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By thy cold breast and serpent smile,
By thy unfathom'd gulfs of guile,
By that most seeming virtuous eye,
By thy shut soul's hypocrisy ;
By the perfection of thine art
Which pass'd for human thine own heart;
By thy delight in others' pain,
And by thy brotherhood of Cain,
I call upon thee! and compel (1)
Thyself to be thy proper Hell!

And on thy head I pour the vial
Which doth devote thee to this trial;
Nor to slumber, nor to die,

Shall be in thy destiny;

Though thy death shall still seem near

To thy wish, but as a fear;

Lo! the spell now works around thee,

And the clankless chain hath bound thee;

O'er thy heart and brain together

Hath the word been pass'd-now wither!


The Mountain of the Jungfrau.-Time, Morning.—
MANFRED alone upon the Cliffs.

Man. The spirits I have raised abandon me
The spells which I have studied baffle me—
The remedy I reck'd of tortured me;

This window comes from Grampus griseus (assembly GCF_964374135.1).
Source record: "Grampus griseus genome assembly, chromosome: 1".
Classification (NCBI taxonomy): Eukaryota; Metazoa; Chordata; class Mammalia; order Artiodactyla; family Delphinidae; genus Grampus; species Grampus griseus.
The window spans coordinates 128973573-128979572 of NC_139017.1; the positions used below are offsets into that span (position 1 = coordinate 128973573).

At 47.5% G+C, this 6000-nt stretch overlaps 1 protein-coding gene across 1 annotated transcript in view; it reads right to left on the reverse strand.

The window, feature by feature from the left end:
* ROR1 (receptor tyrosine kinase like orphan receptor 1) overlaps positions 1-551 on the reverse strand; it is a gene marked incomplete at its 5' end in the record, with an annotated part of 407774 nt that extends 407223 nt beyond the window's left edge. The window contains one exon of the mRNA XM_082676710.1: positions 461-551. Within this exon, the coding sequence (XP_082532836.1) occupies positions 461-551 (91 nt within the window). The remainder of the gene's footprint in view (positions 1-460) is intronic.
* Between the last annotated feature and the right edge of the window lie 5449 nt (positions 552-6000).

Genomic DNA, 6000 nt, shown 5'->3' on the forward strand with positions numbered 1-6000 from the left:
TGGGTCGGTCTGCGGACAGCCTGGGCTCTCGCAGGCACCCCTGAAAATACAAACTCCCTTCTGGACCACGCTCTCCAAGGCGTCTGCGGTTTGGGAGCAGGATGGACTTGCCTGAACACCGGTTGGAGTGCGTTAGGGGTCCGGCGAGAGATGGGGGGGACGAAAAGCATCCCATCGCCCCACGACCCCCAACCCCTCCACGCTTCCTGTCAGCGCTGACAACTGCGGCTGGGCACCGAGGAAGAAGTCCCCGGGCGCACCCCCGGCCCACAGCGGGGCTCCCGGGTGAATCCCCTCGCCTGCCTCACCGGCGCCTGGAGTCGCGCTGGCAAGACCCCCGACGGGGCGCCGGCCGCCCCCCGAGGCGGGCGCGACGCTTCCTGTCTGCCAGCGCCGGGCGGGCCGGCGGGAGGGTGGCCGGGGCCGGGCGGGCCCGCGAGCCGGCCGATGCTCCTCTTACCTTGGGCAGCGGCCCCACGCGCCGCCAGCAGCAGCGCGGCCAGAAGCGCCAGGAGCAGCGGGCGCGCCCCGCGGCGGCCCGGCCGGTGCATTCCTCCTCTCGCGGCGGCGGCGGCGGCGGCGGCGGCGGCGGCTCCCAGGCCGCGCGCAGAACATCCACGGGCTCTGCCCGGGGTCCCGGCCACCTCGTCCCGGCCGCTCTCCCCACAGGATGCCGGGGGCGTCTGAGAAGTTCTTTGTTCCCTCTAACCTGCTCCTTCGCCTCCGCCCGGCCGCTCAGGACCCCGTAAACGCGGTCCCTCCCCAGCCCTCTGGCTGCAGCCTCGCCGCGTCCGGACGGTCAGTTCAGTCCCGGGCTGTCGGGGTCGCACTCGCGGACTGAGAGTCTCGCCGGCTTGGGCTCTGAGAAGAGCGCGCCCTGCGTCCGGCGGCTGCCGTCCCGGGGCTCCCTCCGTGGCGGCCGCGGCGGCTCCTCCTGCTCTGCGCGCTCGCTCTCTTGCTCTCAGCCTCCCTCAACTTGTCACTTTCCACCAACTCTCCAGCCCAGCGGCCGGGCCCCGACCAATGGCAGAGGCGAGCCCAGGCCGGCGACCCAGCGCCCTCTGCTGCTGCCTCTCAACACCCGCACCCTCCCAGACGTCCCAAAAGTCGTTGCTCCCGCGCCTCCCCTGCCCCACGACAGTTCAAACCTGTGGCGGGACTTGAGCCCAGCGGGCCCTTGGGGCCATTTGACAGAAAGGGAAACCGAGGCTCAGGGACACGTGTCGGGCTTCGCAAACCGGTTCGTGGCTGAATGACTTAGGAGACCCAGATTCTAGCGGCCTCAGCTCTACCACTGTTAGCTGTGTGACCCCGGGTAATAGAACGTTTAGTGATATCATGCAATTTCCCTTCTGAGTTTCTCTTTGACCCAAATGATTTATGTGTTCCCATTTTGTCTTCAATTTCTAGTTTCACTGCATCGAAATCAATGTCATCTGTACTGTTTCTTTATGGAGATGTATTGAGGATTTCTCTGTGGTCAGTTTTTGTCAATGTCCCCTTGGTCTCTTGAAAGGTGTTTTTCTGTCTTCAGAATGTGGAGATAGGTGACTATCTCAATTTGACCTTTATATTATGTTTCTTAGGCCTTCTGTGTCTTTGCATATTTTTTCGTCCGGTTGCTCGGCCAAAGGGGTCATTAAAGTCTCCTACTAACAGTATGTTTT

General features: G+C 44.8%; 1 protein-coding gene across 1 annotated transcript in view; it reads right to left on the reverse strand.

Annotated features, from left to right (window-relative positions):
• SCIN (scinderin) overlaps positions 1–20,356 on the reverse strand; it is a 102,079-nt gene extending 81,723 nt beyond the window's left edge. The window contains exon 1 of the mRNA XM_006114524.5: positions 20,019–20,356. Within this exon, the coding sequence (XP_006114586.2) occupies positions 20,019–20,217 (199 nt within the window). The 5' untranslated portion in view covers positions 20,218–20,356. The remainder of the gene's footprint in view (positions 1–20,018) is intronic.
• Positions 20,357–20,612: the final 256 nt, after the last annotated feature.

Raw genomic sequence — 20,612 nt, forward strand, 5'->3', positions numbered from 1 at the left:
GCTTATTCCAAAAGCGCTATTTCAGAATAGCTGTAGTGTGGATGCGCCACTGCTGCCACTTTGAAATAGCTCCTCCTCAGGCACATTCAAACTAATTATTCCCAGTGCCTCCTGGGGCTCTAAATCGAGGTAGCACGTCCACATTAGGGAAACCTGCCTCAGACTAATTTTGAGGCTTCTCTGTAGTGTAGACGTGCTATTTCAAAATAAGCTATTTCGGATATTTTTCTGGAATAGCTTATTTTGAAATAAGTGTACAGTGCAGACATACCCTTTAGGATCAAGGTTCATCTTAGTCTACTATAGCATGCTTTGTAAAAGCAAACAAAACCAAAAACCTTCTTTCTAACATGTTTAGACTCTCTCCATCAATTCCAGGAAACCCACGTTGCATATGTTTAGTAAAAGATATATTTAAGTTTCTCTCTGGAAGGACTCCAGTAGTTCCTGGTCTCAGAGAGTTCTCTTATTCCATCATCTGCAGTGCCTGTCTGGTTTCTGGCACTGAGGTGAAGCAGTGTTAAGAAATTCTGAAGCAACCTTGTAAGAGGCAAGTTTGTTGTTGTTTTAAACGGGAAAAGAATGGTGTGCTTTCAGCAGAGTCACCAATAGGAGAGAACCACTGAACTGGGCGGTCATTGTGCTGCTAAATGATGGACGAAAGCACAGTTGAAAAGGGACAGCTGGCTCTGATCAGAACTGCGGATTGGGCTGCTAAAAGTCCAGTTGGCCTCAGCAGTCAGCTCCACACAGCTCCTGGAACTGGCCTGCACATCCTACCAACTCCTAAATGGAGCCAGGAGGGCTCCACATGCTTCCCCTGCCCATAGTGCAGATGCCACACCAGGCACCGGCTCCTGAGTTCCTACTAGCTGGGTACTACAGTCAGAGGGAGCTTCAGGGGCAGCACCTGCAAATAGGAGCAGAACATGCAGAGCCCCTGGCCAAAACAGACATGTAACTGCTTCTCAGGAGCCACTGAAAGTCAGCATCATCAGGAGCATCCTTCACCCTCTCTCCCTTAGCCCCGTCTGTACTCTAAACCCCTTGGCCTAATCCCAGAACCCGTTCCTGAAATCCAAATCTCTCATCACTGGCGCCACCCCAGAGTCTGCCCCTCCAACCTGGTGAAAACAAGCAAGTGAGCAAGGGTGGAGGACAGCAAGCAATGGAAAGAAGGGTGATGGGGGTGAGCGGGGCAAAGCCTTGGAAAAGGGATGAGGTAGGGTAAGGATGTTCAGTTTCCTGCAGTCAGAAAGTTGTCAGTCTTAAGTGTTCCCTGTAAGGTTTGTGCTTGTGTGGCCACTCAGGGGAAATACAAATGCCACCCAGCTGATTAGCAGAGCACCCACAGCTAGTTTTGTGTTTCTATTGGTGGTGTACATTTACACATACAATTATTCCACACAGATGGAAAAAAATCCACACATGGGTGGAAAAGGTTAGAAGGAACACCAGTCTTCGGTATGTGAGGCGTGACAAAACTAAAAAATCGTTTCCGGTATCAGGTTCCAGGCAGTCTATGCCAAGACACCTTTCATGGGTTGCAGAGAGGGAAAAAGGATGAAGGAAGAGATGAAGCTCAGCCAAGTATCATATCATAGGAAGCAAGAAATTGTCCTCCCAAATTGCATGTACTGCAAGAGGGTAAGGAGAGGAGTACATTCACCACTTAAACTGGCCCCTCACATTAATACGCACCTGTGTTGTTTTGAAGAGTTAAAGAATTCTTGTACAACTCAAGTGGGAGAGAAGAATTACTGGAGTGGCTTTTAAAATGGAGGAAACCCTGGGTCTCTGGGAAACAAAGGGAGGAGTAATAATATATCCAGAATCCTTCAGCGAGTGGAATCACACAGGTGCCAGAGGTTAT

I lean no more on super-human aid,
It hath no power upon the past, and for

(1) [MS. — “I do adjure thee to this spell."-E]

The future, till the past be gulf'd in darkness,
It is not of my search.-My mother Earth!

And thou fresh breaking Day, and you, ye Mountains,
Why are ye beautiful? I cannot love ye.
And thou, the bright eye of the universe,
That openest over all, and unto all

Art a delight-thou shin'st not on my heart.
And you, ye crags, upon whose extreme edge
I stand, and on the torrent's brink beneath
Behold the tall pines dwindled as to shrubs
In dizziness of distance; when a leap,
A stir, a motion, even a breath, would bring
My breast upon its rocky bosom's bed
To rest for ever- wherefore do I pause?
I feel the impulse-yet I do not plunge;